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>> we could see a situation where she's running against joe biden? >> maybe. but i think the democratic field freezes until hillary clinton makes up her mind. i think that is the big chunk in there. i actually disagree, i think she's -- i just can't imagine this woman who has gone all around the world and, you know, likes the micro loans and all these -- suddenly showing up in polk county, iowa, to ask for money. it doesn't make sense to me. seems she's put a great period on her public career and now would do something a la what her husband has done. >> is there anyone in our lifetimes that has recreated their lives so many times. >> i was the a p reporter and young chelsea was there and hillary clinton out of the governor's mansion and then the first lady, very controversial, united states senator, good record there, secretary of state after losing the presidency. if her number one goal is to see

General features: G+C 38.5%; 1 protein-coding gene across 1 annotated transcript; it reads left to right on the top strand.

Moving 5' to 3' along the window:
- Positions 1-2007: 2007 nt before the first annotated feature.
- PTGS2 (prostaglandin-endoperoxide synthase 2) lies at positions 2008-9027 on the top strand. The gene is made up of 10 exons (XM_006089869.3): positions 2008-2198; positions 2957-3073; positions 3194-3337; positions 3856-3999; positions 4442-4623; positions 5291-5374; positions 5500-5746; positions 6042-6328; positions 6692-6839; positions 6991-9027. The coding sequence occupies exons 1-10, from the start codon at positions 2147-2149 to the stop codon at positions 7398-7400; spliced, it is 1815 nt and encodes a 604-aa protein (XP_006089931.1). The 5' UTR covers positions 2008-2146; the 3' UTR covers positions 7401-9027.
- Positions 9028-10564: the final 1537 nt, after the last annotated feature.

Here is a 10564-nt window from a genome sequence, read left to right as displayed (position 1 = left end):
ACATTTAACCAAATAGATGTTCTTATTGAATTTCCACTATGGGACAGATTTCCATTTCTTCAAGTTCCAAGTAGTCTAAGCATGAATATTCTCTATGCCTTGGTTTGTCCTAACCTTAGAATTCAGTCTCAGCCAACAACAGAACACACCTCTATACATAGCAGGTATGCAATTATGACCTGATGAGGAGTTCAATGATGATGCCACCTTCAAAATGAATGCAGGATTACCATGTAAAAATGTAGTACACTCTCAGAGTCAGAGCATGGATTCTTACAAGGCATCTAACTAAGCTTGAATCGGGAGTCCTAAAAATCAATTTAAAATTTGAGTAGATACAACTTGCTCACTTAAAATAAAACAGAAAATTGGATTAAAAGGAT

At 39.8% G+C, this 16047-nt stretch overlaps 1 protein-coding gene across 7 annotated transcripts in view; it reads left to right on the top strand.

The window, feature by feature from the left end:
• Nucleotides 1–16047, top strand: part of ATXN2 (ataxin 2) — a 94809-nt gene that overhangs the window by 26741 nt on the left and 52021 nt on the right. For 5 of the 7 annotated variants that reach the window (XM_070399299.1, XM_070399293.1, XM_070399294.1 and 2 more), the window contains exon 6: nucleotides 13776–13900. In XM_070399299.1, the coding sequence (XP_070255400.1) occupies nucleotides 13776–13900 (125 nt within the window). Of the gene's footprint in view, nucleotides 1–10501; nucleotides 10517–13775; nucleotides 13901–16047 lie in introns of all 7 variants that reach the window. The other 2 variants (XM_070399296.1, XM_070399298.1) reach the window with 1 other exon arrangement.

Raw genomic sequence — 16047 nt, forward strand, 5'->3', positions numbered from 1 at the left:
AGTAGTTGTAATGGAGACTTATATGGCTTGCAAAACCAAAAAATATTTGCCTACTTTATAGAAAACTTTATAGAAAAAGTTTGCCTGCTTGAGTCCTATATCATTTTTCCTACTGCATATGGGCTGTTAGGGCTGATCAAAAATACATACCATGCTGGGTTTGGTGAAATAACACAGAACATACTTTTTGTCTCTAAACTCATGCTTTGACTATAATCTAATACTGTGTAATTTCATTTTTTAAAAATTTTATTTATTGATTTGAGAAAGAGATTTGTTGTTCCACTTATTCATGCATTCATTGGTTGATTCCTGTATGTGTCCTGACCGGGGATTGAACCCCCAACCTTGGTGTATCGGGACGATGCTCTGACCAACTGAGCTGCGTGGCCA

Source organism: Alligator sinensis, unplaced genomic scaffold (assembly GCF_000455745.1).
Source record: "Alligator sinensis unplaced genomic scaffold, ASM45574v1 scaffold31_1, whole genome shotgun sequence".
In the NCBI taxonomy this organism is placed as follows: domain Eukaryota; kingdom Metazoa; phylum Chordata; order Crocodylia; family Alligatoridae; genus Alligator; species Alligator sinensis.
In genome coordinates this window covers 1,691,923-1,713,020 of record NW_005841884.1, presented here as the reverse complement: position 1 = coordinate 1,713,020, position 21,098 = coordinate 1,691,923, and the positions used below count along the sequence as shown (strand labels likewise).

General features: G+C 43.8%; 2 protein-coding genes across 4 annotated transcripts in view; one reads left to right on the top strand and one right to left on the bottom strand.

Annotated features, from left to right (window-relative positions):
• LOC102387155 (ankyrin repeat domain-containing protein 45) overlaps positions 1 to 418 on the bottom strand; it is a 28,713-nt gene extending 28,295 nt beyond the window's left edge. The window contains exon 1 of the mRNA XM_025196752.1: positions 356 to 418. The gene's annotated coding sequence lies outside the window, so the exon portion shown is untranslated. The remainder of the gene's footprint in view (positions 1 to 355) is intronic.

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women empowered when she looks at joe biden, martin o'malley, andrew cuomo, what's missing from the democratic field in 2016? a woman that can win it. is it irresistible. when they come to her. she wouldn't have to do much fund-raising because she's hillary clinton. getting dirty again is something unappealing when they tell you you can be the first woman president? >> yeah. listen, she emerges from this last four years as the most respected, most popular political figure in the country and she handled this at the state department extremely well. you remember when colin powell was there, and he was so popular and the george w. bush administration tried to marginalize him in a lot of ways. very difficult. this one worked out. much, much better. but it does seem to me what's new, i disagree, i think she has to decide within a year because it does freeze the race as candy said, but what's new is a question of her health. you know, all of us want her to be healthy.